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Dollar scarcity worsens as exchange rate falls to N472/$1 at black market 

The exchange rate in the parallel market fell to another new 3-year low close at N472 / $ 1 on Monday, July 20, 2020. However, in the officially recognized NAFEX market, currency turnover increased by 4.5% while the exchange is maintained. it remained stable closing at N388.50 / $ 1.

Exchange rates
Parallel Market: On the black market where forex trading is unofficially traded, Naira has depreciated N2 by one dollar to close N472 to one dollar on Monday, according to information from AbokiFX, a leading FX tracking website. This goes against the N470 with a dollar exchange on Friday of last week. An independent check of Nairametrics research shows that the exchange rate sold up to N473 / $ 1 according to the FX tracker. Nairametrics already collects parallel market exchange rates in 2017.

 

NAFEX: Nair’s stable remained stable against Monday’s investor and exporter (I&E) threshold, closing at N388.50 / $ 1, this was the same rate as reported on Friday, July 17. The indicative opening rate was N388. 40 to a dollar on Monday. This represents a kobodrop compared to N388.07 with a doll registered on Friday. The exchange rate disparity between the official NAFEX rate and the post market rate widened on Monday and is now a huge N84.

Nigeria maintains multiple exchange rates that include the official CBN, BDC, SMIS and NAFEX rate (I&E window). Nairametrics was informed a few weeks before the government implemented plans to unify the multiple exchange rate in accordance with the requirements of the World Bank. Nigeria is seeking a world bank loan of up to $ 3 billion. The country has been pressured by the International Monetary Fund and the World Bank for monetary reforms.

Currency rotation
Meanwhile, foreign exchange turnover in the Investors and Exporters (I&E) window increased on Monday, July 20, 2020, as it gained 4.5% day by day. According to data tracked by Nairametrics, currency turnover increased from $ 37.04 million on Thursday, July 16, 2020 to $ 38.72 million on Friday, July 17, 2020. This billing that still persists reaffirms the shortage of dollars and also an indication of liquidity pressure in the currency market. This is reflected in the non-improvement in the exchange rate. In addition, revenue is less than the $ 200 million recorded on the main trading days in recent weeks.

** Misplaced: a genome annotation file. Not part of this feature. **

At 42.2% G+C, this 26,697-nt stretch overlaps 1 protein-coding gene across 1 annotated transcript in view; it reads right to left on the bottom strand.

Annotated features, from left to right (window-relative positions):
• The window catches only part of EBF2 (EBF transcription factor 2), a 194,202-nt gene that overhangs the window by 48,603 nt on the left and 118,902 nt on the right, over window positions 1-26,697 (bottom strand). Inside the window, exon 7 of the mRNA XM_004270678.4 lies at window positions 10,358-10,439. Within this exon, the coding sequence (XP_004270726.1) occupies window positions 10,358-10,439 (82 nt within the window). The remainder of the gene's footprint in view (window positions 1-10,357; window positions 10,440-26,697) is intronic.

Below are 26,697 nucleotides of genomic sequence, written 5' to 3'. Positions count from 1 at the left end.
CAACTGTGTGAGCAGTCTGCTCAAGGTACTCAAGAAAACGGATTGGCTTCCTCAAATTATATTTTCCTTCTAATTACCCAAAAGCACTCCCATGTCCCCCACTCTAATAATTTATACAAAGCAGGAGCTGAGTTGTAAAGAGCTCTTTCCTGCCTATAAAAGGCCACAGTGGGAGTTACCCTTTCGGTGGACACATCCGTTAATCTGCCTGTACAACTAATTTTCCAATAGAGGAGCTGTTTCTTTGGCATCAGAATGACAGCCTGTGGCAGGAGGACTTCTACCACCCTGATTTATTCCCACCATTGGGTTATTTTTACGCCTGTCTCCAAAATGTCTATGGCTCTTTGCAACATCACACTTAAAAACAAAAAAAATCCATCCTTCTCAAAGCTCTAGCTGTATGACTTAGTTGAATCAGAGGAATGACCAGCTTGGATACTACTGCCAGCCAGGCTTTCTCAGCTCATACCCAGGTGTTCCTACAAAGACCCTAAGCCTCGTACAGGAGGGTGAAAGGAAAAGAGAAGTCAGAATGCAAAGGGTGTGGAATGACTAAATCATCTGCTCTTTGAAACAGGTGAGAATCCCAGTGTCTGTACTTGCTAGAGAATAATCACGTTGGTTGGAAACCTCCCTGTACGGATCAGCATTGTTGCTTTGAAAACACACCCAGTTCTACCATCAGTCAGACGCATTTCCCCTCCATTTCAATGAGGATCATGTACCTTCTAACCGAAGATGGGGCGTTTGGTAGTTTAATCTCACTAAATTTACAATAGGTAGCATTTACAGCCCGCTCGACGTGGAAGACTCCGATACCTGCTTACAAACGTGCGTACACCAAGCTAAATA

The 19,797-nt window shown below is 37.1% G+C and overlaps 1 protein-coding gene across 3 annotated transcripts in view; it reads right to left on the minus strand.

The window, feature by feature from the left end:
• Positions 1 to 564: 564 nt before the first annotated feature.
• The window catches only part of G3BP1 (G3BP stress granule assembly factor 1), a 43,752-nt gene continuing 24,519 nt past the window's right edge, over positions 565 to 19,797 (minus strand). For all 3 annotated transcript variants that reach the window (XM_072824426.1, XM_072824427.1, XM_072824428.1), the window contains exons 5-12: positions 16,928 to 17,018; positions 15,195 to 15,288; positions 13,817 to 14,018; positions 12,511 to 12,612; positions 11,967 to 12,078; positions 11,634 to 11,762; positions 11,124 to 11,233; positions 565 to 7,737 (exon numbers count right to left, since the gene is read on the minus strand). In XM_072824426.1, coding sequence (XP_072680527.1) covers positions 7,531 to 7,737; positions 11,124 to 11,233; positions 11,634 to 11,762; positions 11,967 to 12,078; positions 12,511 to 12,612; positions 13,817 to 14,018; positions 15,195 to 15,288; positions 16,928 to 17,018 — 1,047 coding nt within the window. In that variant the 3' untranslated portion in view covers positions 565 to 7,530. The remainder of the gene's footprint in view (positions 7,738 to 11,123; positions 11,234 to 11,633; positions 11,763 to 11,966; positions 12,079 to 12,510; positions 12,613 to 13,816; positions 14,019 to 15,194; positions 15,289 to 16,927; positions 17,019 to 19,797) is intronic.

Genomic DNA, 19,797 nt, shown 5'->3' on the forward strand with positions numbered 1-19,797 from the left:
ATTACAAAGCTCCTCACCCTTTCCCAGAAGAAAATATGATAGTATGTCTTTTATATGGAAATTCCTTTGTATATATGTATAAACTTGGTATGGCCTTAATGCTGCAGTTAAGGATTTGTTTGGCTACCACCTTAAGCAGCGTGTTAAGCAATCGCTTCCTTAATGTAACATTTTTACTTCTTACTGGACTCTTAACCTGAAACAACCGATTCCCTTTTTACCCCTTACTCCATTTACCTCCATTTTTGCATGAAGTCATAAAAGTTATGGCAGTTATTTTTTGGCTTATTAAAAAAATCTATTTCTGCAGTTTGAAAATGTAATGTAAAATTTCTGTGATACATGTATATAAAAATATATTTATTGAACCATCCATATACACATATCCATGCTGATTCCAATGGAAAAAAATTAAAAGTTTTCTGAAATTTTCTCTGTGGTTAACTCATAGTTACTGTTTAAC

Forex news
Nairametrics was informed a few weeks before the official CBN rate was changed from N360 to a dollar to N381 in its SMIS window where forex is sold to importers and SMEs.

Nairametrics reported that currency turnover in the NAFEX window, where investors and exporters trade currencies, was around $ 1.57 billion between June 2020 and July 17, 2020, which is not meeting demand according to the reports. This is based on daily market turnover data monitored by the FMDQOTC website in the past few weeks. Currency turnover averaged $ 47 million in the last 32 days.

According to a recent FSDH research report, currency inflows in the I&E window decreased significantly in the second quarter of 2020 after lower inflows of foreign portfolio.

App
The consequent effect of COVID-19 on oil prices has limited the ability of the Nigerian Central Bank to intervene further in the foreign exchange market, while the inflow of dollars continues to decline despite the increase in demand.

Bloomberg reported that the dollar shortage in Nigeria is worsening with the weakening of the black market naira and that banks are limiting the dollar spending limit of their overseas customers using naira debit cards.

Investment One analyst Douye Mac-Yoroki said: “Many of the challenges at the moment are due to a shortage of liquidity. The central bank is withholding as many dollars as possible as the inflows are not coming in like before. Clients who cannot obtain dollars from the central bank or other official sources are forced to enter the parallel market, pushing the rate upward. ”

Explore Nairametrics Research Data at Nairalytics

“There is a lot of pressure there,” he said.

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The low inflow of foreign exchange is mainly due to low remittances and low oil prices (accounting for around 90% of the country’s foreign exchange earnings) caused by the coronavirus pandemic. This is also exacerbated by the suspension of foreign exchange sales to the operators of the Exchange Office (BDC).

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